The software industry changes rapidly, but you can protect yourself from these changes by creating code that is complicated enough that only you can maintain it.
Of course you should not engage in obvious bad practices. The good news is that you don't have to. You can follow idiomatic industry practice and stay buzzword compliant with the latest trends, while quietly spreading complexity throughout systems. Better yet, the symptoms will show up not in your own code, but in other code that uses your code, directly or indirectly. You will be a hero as you lead larger and larger teams burning the midnight oil to keep systems alive.
Practice these principles, and your code will have an infectious complexity that guarantees you will always be needed to maintain it.
Use OO, and don't forget those setter methods!
Prefer APIs over data.
Start with DSLs.
Always connect (and never enqueue).
Create abstractions for information.
Use static typing across subsystem boundaries.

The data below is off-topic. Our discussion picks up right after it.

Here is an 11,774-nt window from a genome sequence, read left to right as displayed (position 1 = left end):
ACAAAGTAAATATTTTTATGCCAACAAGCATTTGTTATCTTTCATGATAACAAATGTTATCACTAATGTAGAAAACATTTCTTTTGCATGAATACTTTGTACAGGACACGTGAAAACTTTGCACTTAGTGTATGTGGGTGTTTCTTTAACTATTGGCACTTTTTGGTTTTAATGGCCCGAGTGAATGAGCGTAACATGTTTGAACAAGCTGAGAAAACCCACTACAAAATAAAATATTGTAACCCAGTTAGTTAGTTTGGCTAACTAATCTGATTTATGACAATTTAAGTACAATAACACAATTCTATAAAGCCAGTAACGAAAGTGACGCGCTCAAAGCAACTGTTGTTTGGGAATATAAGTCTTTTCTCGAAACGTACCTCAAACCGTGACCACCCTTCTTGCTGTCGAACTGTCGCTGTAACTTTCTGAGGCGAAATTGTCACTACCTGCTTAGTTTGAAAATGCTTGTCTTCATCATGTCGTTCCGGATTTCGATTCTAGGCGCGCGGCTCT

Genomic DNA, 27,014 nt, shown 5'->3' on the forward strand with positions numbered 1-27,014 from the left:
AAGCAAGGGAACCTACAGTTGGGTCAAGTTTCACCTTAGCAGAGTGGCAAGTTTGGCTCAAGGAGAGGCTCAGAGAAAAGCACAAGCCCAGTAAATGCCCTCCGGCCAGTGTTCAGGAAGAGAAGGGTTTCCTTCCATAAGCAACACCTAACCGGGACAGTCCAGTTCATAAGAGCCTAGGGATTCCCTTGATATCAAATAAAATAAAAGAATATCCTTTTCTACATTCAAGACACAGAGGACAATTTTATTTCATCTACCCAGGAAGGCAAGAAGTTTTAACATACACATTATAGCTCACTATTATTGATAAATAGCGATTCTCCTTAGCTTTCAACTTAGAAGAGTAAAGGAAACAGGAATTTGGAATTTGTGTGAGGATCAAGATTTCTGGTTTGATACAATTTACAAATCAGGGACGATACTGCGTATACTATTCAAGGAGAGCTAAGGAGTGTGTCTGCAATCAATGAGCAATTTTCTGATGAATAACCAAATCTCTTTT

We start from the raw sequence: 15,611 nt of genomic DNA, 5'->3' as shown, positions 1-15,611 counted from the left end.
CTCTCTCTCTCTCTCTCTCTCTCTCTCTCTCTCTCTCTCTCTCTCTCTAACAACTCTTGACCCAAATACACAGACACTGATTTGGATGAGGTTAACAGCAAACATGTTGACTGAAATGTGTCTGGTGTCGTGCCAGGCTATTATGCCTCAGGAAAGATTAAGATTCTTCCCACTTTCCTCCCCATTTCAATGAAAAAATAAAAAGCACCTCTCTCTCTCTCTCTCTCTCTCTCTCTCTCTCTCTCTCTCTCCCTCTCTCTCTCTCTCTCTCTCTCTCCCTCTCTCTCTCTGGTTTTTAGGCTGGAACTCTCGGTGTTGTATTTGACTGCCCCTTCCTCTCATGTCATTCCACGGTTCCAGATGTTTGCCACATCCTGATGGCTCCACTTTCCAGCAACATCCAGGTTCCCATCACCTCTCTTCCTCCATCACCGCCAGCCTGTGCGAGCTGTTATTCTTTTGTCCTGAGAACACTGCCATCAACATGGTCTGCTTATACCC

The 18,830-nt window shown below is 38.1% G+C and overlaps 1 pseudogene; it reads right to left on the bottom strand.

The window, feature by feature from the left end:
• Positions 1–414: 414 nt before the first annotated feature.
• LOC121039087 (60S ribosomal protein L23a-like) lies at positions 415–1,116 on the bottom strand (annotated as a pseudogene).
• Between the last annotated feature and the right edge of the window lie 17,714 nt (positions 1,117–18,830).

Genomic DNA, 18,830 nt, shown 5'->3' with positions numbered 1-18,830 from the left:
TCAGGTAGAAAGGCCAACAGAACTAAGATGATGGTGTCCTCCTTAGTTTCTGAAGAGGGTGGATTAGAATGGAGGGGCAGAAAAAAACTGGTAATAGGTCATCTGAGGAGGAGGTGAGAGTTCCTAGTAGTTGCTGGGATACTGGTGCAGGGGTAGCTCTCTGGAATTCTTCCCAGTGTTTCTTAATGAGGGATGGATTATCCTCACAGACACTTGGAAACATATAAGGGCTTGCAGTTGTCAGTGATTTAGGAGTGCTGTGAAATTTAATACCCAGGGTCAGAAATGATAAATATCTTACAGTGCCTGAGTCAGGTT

Put language semantics on the wire.
Write lots of unit tests.
Update information in place.
Stuart Halloway is a founder and President of Relevance. He is a Clojure committer, and a developer of the Datomic database.
Stuart has spoken at a variety of industry events, including StrangeLoop, Clojure/conj, EuroClojure, ClojureWest, SpeakerConf, QCon, GOTO, OSCON, RailsConf, RubyConf, JavaOne, and NFJS.
Stuart has written a number of books and technical articles. Of these, he is most proud of Programming Clojure.
Clojure encourages functional style with persistent data structures, a rich library of pure functions, and powerful processing support via the seq and reducer abstractions. Clojure implements a reference model for state, where references represent atomic successions of values, and change is encapsulated by value and reference constructors. This reference model is more substantive and suitable to application development than individual techniques such as Software Transactional Memory (STM) or actors.
The most important single principle behind Clojure is simplicity. Clojure's abstractions are simple and orthogonal. A la carte polymorphism, careful support for names and namespaces, the reference succession model, and a wide selection of small, composable protocols make Clojure programming swift, surgical and accurate.
Clojure's expressiveness does not mean that you have to compromise on power. It is an explicit design goal of Clojure to provide access to the power of the underlying platform, and for programmers never to have to "drop down" to the platform level for performance-sensitive work.